Horticulture News

Horticulture News

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You probably just picked your first tomato from your garden so that means it’s time to think about fall gardening! Vegetables maturing in the cool, crisp days of fall are often better flavored than those maturing in the hot, dry days of late spring and summer. Many vegetables can be left in the garden and used as needed into the winter.

Space available and preference will influence the choice of crops to plant for fall production. With attention to watering and pest control, many vegetables that are already growing in the garden will continue to produce into fall. Some of these crops are tomatoes, okra, peppers, New Zealand spinach, eggplant, and sweet potatoes.

Crops that are best adapted to fall culture are mainly cool-season crops, although cucumbers, summer squash, and beans can be grown as fall crops. Most spring vegetables are adaptable to fall gardening, but many Kansas gardeners report little success in growing fall peas.

Cabbage, broccoli, cauliflower, and Brussels sprouts make excellent fall crops. Plant seed rather than transplants. When young plants are ½–¾ inch tall, thin them to one plant per foot of row. Beets and carrots require adequate moisture until they emerge. A light cover of sand or compost over the row may prevent soil crusting and improve emergence.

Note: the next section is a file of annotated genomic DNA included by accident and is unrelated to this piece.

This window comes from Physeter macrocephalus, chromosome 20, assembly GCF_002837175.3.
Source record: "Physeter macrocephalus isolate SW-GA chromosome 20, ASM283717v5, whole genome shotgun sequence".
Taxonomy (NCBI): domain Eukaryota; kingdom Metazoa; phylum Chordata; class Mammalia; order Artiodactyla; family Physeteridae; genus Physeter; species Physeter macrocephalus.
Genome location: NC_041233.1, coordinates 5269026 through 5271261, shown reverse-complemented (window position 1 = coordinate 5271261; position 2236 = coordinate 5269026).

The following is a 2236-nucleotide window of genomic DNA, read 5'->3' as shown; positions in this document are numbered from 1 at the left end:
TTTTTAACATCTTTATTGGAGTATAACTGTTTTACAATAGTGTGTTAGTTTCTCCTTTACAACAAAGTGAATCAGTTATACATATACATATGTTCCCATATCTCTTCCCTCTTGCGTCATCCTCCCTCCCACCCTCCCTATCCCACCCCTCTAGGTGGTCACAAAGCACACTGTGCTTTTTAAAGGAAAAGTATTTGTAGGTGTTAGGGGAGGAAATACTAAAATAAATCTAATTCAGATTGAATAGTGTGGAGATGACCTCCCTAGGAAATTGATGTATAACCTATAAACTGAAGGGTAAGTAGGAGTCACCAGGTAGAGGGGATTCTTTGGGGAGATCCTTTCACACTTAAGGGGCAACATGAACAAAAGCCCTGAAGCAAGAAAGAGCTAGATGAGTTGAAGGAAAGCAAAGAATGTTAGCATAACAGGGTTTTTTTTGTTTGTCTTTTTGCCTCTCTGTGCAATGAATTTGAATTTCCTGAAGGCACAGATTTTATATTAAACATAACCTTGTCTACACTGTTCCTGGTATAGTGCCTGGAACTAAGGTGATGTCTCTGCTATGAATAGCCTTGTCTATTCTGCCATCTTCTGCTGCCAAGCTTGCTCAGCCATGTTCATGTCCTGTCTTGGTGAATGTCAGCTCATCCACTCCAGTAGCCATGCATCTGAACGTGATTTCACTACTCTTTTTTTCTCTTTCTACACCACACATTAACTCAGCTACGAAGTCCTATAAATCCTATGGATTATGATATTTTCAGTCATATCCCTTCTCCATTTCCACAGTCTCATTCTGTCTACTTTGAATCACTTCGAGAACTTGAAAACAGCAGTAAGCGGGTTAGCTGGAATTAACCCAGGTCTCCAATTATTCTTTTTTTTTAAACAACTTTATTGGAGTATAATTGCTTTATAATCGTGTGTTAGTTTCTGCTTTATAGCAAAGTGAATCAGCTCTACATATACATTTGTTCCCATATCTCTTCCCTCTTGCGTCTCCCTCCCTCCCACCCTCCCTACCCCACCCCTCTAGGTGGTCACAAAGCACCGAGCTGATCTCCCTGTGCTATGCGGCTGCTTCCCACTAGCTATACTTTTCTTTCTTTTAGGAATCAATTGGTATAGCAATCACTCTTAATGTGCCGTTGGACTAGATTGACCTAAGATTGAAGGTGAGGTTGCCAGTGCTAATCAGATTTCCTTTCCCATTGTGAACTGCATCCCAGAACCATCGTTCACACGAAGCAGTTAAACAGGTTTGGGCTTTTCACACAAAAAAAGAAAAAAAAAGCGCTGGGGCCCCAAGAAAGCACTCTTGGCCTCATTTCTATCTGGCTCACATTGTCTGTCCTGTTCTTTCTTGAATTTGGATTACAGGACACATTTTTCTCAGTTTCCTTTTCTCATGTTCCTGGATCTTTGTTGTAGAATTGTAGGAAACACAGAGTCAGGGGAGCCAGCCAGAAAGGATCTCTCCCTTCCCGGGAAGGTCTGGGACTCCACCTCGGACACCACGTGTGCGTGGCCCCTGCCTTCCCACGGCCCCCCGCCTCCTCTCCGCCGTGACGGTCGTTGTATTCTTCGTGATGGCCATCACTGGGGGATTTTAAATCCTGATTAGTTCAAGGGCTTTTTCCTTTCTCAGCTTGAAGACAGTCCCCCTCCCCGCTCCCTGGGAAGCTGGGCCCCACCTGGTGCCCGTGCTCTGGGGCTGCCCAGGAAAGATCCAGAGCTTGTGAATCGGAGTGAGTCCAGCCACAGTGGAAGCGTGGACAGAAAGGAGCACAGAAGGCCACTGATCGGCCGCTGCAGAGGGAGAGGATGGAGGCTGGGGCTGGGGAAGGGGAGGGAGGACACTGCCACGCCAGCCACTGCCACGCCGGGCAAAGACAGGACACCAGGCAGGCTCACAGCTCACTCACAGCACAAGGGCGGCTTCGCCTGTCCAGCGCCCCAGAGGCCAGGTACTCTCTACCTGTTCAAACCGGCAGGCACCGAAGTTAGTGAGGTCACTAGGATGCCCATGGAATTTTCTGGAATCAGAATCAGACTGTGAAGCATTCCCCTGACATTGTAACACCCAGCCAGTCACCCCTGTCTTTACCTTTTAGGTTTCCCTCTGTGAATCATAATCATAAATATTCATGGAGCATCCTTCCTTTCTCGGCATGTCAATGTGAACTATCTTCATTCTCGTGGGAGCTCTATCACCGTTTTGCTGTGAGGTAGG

Freshly cut potato seed pieces will rot easily in warm summer soils. Seed should be cut 3–4 days prior to planting and held at room temperature to heal over. This will prevent seed piece decay. Seed potatoes may be difficult to find in midsummer. Potatoes just harvested should not be used because they will not sprout readily. If you are without a source of seed potatoes, old potatoes from storage or a supermarket can be used. Encourage your plant supply dealer to provide seed potatoes for next year’s fall crop planting season.

Various types of lettuce may experience a marginal leaf burn with a light frost. The center leaves may escape damage, allowing lettuce—especially Bibb or head—to remain past the first frost forecasted.

Many gardeners report success in “overwintering” spinach and kale by using leaves in the fall without harvesting the entire plant. A light mulching through the winter should keep the plants alive to begin growth in the spring without replanting a new crop.